HERENTALS, Belgium, July 6 /PRNewswire/ -- Researchers at Kemin Pharma announce a significant breakthrough in the treatment of Clostridium difficile associated diarrhea (CDAD), the most common form of antibiotic-associated diarrhea among hospital and long-term care facility patients. Recently completed in vitro assays by Kemin Pharma, scientists confirmed that their unique and patented biotherapeutic, KPE02004001, is active against C. difficile NAP1/027, a lethal strain of the bacteria linked to hospital outbreaks of CDAD in Canada, the United States, Great Britain and the Netherlands. The NAP1/027 strain produces a large quantity of toxins and is resistant to fluoroquinolone antibiotics. Unusual frequency, greater severity and more unexpected cases of CDAD may indicate new, more virulent strains of the bacteria.
Kemin scientists were aware of KPE02004001's ability to selectively kill pathogenic bacteria like Clostridium, Campylobacter and Helicobacter pylori without being harmful to health-promoting bacteria such as lactobacilli. In fact, the compound actually promotes the growth of lactobacilli and stimulates the immune system.
Kemin Pharma has conducted extensive safety and toxicity studies with KPE02004001 and has observed no toxicity even when dosed at 5000mg/Kg of body weight. As dictated by law, the product was first tested in healthy volunteers without any side effects. In vivo animal models that mimic the CDAD conditions in humans have shown that the compound is as effective as vancomycin, one of the antibiotics currently used to treat the disease, without the adverse events associated with the antibiotic.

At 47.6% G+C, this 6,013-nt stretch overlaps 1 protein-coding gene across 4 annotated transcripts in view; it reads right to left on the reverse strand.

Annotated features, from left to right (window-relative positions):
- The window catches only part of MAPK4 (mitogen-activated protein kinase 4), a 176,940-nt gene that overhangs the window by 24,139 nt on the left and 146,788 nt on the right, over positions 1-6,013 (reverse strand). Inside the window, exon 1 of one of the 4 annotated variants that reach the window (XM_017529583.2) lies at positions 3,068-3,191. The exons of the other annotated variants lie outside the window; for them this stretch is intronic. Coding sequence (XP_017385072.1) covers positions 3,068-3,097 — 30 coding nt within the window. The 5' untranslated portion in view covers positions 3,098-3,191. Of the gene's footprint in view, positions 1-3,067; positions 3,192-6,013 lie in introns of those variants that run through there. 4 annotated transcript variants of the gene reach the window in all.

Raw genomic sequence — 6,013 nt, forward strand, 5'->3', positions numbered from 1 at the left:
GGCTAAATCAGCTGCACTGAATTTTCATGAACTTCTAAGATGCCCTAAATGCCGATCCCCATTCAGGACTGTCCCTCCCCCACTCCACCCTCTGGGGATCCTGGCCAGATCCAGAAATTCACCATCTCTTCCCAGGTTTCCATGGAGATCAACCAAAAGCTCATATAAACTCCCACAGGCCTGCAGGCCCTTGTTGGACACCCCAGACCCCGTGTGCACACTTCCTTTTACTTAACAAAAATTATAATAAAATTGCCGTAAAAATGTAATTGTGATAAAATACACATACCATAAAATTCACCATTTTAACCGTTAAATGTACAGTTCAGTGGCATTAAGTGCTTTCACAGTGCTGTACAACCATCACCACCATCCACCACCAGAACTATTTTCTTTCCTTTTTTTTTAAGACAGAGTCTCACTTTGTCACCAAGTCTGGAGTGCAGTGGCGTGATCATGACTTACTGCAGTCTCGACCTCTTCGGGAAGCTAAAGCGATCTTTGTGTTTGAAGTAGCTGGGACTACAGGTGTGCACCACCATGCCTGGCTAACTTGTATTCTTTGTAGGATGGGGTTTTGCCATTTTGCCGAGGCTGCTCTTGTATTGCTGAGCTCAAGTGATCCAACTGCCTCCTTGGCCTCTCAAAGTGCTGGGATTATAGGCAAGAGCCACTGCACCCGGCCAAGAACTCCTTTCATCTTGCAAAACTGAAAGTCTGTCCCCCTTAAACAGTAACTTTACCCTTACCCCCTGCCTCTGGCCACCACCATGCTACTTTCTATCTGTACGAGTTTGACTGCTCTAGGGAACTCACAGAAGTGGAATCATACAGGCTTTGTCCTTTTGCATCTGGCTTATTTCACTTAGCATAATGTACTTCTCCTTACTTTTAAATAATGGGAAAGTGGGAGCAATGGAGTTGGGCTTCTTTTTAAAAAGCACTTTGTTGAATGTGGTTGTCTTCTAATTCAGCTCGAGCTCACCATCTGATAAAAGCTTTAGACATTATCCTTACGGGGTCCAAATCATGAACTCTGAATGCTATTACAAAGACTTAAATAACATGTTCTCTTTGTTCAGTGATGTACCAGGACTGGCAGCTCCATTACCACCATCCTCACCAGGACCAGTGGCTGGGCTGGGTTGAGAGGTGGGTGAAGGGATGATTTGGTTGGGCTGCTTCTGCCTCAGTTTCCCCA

CDAD is most common in hospitalized patients or patients in long-term care facilities, presumably because of the increased antibiotic usage in these settings. C. difficile and its spores survive well in these environments and are easily transmitted from infected patients to susceptible persons. Controlling CDAD is difficult because the infected patient does not often exhibit noticeable symptoms. In addition, a number of recently isolated strains of C. difficile have become resistant to antibiotics.
Antibiotic therapy often causes a severe disruption of the ecological balance of microbial flora in the gastrointestinal tract. This imbalance can lead to an overgrowth of potentially pathogenic microorganisms often resulting in antibiotic-associated diarrhea (AAD). In 15 to 25% of the cases, AAD is caused by C. difficile. CDAD is currently treated with antibiotics such as metrodinazole or vancomycin. Patients often have a relapse or develop a resistance to these treatments. In these instances, there is no alternative recourse for the patient.
Kemin Pharma has received approval from the Ministry of Health to start a double-blinded, placebo controlled clinical trial with CDAD patients. Researchers anticipate the results will be similar to those observed in the animal models. Kemin Pharma hopes that the final product will provide a solution to AAD, specifically CDAD.
CONTACT: Dr. Benedikt Sas, President, Kemin Pharma Europe, Atealaan 4H,+126.96.36.199.60 (phone), or +188.8.131.52.68 (fax), orBenedikt.Sas@kemin.com